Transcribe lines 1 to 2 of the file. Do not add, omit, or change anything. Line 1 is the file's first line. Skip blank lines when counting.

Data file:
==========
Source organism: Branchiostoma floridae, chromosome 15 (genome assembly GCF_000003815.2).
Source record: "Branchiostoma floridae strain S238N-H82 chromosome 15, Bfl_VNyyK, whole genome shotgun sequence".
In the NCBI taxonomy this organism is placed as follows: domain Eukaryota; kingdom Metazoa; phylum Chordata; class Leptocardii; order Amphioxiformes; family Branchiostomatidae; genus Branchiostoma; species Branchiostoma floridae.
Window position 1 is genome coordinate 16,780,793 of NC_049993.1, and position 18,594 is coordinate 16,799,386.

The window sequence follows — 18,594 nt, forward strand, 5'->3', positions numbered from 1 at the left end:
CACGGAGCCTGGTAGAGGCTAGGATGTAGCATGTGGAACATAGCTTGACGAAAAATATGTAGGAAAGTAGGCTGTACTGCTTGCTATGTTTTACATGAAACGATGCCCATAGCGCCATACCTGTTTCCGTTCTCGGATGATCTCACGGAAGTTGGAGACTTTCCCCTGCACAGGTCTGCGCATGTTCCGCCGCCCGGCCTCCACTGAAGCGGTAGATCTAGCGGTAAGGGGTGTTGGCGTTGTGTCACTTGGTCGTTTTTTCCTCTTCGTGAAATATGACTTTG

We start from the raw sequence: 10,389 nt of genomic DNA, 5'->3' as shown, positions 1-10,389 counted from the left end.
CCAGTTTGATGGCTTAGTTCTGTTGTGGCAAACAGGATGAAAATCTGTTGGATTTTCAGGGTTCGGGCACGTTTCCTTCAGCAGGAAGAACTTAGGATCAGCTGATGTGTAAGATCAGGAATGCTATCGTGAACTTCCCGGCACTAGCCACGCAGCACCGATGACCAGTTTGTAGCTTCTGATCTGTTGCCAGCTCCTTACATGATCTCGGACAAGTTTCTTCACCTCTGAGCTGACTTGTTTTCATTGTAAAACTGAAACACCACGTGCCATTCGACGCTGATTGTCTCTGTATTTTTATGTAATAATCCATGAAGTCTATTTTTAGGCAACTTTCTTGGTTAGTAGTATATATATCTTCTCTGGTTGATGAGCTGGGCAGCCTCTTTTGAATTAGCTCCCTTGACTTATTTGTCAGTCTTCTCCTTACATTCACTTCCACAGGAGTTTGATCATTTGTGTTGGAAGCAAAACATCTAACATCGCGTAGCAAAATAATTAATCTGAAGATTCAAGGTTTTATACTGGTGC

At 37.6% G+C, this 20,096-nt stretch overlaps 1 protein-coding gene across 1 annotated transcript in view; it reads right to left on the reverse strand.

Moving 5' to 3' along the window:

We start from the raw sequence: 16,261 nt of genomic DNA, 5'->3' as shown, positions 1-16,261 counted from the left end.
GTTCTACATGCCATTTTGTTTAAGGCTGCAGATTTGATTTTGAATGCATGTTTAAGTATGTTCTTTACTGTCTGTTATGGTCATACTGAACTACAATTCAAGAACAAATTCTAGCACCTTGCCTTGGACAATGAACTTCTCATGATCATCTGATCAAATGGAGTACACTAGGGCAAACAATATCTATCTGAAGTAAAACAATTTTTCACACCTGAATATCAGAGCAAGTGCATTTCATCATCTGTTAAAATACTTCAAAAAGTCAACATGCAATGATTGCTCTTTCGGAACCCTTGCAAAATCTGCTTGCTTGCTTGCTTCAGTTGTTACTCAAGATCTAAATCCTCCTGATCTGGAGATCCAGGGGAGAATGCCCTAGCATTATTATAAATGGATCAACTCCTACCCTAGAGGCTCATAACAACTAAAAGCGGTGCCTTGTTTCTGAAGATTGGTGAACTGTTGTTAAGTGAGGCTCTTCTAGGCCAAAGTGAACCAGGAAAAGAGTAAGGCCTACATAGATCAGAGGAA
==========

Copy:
Source organism: Branchiostoma floridae, chromosome 15 (genome assembly GCF_000003815.2).
Source record: "Branchiostoma floridae strain S238N-H82 chromosome 15, Bfl_VNyyK, whole genome shotgun sequence".